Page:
• Use the parents’ birth places to find former residences and to establish a migration pattern for the family.
  • The name of the officiator is a clue to their religion or area of residence in the county. However, ministers may have reported marriages performed in other counties.
  • Compile the marriage entries for every person who has the same surname as the bride or groom; this is especially helpful in rural areas or if the surname is unusual.
  • Continue to search the marriage records to identify children, siblings, parents, and other relatives of the bride and groom who may have married in the same county or nearby. This can help you identify other generations of your family or even the second marriage of a parent. Repeat this process for each new generation you identify.
  • Use the marriage number to identify previous marriages.
  • When looking for a person who had a common name, look at all the entries for the name before deciding which is correct.

Keep in mind:

  • The information in church records is usually reliable, but depends upon the reliability of the informant.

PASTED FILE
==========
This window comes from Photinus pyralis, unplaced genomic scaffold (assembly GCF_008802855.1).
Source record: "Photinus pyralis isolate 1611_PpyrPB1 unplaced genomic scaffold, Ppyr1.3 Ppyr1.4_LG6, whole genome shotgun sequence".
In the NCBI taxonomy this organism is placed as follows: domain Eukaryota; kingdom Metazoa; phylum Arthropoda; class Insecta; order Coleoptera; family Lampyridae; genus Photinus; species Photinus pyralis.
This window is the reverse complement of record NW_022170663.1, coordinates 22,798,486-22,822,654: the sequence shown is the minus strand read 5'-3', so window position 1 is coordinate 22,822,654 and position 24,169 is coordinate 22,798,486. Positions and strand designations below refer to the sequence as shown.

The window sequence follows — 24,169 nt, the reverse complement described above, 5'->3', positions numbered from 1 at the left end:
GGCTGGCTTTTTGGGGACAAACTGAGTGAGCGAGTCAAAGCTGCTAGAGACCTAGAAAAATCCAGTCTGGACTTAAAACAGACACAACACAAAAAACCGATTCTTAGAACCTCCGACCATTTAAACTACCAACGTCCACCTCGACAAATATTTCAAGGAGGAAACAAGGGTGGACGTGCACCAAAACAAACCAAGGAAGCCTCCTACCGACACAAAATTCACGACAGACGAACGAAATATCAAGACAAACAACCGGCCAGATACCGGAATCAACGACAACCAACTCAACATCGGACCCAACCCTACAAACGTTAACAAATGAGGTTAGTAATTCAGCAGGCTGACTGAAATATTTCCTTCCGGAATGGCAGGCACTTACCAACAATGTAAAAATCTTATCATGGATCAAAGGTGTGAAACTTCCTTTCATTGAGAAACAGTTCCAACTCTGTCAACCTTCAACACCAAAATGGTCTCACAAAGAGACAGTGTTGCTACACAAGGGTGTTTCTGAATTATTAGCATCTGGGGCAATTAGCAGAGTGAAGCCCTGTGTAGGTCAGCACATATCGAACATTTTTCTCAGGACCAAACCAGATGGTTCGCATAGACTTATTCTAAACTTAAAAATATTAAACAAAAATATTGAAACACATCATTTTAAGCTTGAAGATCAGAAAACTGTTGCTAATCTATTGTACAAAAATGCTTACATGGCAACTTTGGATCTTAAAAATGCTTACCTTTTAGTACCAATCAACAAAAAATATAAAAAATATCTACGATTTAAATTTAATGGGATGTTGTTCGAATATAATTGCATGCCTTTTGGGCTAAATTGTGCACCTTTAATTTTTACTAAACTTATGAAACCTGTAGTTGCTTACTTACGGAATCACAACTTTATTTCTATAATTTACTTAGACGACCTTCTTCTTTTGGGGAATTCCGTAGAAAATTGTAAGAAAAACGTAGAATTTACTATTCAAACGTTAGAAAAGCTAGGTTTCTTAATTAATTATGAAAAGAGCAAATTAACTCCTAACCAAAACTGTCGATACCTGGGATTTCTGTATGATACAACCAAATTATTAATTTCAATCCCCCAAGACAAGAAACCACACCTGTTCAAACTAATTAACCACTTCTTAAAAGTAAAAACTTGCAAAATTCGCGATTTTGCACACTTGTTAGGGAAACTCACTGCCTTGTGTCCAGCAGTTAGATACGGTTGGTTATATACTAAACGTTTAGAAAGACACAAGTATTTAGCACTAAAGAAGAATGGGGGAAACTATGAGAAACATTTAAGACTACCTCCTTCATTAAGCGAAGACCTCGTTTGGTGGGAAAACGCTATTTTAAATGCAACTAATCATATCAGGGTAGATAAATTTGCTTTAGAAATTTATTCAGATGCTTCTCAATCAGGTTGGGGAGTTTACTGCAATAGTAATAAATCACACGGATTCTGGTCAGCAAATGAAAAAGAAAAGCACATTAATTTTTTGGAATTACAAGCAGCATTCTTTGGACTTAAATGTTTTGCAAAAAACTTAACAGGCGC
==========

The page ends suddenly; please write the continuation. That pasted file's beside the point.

• Earlier records may not contain as much information as the records created after the late 1800.
  • There is also some variation in the information given from one record to another.

If you are unable to find the ancestors you are looking for, try the following:

  • Check for variant spellings of the surnames.
  • Check for a different index. There are often indexes at the beginning of each volume.
  • Search the indexes and records of nearby localities.

Known Issues with This Collection

Important.png Problems with this collection?
See a list of known issues, workarounds, tips, restrictions, future fixes, news and other helpful information.

For a full list of all known issues associated with this collection, please read the attached Wiki article. If you encounter additional problems, feel free to report them at support@familysearch.org. Please include the full path to the link and a description of the problem in your e-mail. Your assistance will help ensure that future reworks will be considered.

FamilySearch Historical Records Collections

If you want to see detailed source information for these collections, please follow this link: Sources of Information for Argentina, Catholic Church Records.

Related Websites

Related Wiki Articles

Contribution to This Article

We welcome user additions to FamilySearch Historical Records wiki articles. Guidelines are available to help you make changes. Thank you for any contributions you may provide. If you would like to get more involved join the WikiProject FamilySearch Records.

 

Need additional research help? Contact our research help specialists.

Need wiki, indexing, or website help? Contact our product teams.


Did you find this article helpful?

You're invited to explain your rating on the discussion page (you must be signed in).

  • This page was last modified on 4 June 2014, at 20:44.
  • This page has been accessed 12,296 times.